Cyber-warfare comes to Mauritania
Posted November 12th, 2008
After two previous failed attempts, the latest attacks were enough to disrupt the website for two days at least, which forced the management to change the site's domain name. In a statement to its readers, Sahara Media described the attack as "very dangerous and possibly be the start of an open war on free media in the country."
The hacking of the website came two days after a similar attack on the al-Anba' al-Ikhbari website, which was launched at the beginning of the latest political crisis in Mauritania. On August 6, 2008, Mauritania's democratically elected president, Sidi Mohamed Ould Cheikh Abdallahi, was ousted in a military coup. The country has been ruled by a military junta ever since.
Sahara Media has accused "national and foreign parties" of aiming to muzzle the site.
Al-Anba', for its part, was far more specific in assigning blame. It said "some parties in the military regime in Nouakchott" are responsible for the sabotage.
Al-Anba's editor in chief, Sheikh Ould Ahmad Amin, who is currently living in Canada, said in a statement to MENASSAT that the hacking came from parties close to the technical department of the site, without giving any additional information.
"Our website was subject to an internal sabotage operation. We can't uncover all the facts by giving name because of the danger still hanging over our website."
According to Ahmad Amin, the attack is connected to the website's stated intent to publish articles about various scandals involving politicians and high ranking personalities in the country.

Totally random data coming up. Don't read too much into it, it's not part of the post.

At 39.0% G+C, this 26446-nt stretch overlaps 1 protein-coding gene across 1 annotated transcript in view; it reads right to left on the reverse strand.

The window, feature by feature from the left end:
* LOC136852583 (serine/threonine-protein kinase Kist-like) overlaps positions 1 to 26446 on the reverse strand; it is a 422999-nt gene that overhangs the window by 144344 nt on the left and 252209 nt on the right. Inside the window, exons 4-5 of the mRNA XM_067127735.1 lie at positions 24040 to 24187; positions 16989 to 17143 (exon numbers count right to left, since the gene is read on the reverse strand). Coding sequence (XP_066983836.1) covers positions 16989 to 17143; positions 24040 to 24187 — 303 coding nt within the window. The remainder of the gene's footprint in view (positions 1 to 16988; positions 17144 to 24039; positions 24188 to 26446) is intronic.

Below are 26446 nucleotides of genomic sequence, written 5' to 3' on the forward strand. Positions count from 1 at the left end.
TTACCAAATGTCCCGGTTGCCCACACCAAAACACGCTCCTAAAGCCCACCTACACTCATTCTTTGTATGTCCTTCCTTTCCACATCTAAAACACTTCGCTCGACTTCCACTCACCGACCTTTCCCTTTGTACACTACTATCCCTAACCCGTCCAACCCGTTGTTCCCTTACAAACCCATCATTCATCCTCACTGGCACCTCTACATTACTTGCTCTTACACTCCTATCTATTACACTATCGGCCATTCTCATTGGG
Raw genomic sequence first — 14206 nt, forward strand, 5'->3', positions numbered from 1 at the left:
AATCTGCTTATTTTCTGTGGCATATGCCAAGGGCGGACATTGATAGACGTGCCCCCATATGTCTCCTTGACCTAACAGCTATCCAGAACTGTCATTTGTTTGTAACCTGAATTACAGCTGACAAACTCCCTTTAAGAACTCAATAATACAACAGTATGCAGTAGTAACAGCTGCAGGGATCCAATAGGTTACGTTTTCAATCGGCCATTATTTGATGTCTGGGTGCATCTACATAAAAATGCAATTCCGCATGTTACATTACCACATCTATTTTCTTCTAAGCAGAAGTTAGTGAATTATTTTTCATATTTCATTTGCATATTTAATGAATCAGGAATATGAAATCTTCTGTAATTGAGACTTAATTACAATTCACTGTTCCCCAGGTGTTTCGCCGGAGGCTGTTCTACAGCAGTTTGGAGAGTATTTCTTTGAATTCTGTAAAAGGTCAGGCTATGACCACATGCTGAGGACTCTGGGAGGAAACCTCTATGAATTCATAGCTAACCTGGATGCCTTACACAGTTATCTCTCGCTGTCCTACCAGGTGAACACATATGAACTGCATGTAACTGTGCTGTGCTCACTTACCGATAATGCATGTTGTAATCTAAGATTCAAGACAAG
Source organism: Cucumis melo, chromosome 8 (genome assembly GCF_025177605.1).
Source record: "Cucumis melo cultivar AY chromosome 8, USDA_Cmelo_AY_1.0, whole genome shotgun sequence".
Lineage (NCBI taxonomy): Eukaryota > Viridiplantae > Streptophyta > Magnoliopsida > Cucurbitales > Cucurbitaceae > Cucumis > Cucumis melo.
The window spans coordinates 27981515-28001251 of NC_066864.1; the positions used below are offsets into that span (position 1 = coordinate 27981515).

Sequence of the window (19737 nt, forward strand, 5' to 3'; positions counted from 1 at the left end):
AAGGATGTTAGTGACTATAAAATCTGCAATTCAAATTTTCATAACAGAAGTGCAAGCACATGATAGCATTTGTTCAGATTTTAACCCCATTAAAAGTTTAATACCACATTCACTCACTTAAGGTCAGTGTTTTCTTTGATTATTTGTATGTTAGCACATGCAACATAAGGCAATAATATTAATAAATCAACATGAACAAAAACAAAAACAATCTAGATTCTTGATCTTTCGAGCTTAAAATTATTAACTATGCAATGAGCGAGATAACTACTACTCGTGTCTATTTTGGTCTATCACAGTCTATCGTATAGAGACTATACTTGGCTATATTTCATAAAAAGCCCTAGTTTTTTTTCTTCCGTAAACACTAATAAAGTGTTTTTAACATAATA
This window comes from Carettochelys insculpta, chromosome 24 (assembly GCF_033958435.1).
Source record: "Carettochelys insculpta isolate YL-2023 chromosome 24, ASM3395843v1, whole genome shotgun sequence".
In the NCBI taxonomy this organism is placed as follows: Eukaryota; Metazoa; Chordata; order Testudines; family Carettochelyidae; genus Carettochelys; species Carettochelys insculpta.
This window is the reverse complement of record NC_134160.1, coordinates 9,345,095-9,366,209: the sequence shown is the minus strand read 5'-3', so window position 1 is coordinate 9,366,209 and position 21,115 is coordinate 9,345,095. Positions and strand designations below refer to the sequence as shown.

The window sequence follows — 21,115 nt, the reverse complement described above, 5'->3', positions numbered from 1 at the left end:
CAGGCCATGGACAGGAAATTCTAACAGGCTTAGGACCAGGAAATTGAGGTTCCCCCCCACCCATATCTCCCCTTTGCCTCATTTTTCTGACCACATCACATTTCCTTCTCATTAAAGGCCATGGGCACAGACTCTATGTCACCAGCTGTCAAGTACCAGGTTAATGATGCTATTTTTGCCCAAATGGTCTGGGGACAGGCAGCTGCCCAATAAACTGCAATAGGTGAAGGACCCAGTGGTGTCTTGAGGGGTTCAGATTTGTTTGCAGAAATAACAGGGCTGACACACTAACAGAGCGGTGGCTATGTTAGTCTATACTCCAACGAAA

"We are fully aware that the current military regime that ousted the first elected government in Mauritania, is directly or indirectly linked to what happened," Ahmad Amin said.
The website says it is still planning to publish said stories.
Many journalists in Mauritania fear that these attacks are part of a campaign targeting press freedom in the country.
The attacks are reminiscent of earlier hacking incidents that targeted a number of websites opposed to the rule of Ould al-Taya', Mauritania's dictator from 1984-2005. However, these sites later developed protective systems to face the hackers.
MENASSAT met with some IT technicians who said that part of the problem is that most Mauritanian websites have very weak security systems.
But despite all these attacks, people are still sticking their necks out, as proved by the recent launch of For Mauritania, a trilingual website proposing a media opposition platform to the military coup.
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